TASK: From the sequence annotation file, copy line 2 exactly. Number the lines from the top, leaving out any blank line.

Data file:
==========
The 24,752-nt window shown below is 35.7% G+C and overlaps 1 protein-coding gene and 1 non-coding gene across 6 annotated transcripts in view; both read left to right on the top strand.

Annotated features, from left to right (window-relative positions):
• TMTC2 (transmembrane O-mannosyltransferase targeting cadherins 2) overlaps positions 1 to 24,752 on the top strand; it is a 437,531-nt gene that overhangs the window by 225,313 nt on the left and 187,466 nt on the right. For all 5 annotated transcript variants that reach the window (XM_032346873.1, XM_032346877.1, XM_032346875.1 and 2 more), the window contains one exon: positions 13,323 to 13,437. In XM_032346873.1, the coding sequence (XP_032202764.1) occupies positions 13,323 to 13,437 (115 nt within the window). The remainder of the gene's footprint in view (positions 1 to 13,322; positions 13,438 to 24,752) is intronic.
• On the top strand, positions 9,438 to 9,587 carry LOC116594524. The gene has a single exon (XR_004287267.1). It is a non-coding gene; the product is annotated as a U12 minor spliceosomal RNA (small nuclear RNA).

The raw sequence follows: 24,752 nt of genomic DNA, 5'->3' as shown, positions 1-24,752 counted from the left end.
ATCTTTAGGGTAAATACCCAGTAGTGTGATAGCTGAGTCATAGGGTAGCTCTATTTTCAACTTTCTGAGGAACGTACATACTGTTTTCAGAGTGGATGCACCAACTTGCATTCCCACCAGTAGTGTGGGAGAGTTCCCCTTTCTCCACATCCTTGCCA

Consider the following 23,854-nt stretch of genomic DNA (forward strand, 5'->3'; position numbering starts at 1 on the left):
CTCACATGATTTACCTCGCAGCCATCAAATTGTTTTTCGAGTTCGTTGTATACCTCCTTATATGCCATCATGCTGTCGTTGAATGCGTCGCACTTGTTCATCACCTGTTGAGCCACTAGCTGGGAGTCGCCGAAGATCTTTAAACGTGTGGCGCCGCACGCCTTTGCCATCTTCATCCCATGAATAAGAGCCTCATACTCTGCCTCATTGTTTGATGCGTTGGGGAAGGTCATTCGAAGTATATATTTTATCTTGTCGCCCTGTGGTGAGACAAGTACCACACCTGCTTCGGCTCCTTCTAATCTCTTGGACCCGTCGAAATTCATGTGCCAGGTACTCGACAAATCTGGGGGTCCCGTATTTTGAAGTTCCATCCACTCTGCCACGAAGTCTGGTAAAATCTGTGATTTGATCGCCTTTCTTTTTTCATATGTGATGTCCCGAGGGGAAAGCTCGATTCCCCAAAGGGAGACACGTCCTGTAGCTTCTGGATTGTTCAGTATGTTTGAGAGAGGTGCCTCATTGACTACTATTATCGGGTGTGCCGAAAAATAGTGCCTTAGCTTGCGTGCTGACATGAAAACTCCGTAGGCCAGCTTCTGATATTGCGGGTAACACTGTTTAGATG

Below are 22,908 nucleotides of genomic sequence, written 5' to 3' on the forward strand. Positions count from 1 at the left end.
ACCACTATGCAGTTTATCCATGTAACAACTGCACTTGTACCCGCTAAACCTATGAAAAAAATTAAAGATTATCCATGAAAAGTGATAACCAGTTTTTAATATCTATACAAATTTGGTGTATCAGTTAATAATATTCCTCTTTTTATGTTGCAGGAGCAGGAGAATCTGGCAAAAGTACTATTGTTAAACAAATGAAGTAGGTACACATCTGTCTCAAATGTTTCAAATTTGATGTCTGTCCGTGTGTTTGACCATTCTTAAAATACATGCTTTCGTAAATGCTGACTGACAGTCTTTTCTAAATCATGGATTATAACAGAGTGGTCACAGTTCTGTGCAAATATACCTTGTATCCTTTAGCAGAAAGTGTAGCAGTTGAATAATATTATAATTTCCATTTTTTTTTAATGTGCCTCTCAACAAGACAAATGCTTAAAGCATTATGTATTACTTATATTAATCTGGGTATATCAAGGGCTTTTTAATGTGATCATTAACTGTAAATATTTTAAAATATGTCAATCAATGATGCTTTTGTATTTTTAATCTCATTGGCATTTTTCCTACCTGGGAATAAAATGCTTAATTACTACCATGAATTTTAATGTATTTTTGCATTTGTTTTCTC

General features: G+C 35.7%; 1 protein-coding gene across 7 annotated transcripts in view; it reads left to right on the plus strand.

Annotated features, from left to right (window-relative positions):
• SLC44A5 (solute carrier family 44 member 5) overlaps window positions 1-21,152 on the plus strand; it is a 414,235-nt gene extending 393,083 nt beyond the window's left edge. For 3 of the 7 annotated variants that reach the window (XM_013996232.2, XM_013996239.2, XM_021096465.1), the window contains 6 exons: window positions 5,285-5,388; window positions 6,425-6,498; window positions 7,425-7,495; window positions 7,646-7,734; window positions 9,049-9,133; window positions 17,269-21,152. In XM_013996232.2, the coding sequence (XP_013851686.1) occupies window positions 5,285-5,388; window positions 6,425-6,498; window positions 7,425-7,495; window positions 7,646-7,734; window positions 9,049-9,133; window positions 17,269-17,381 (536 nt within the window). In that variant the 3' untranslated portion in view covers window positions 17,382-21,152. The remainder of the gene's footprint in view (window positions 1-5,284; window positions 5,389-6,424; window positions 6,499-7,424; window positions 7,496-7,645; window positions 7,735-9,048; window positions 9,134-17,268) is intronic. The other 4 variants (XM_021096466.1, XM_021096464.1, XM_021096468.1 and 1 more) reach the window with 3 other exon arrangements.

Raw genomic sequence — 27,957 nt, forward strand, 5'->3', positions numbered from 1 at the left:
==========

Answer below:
Annotated features, from left to right (window-relative positions):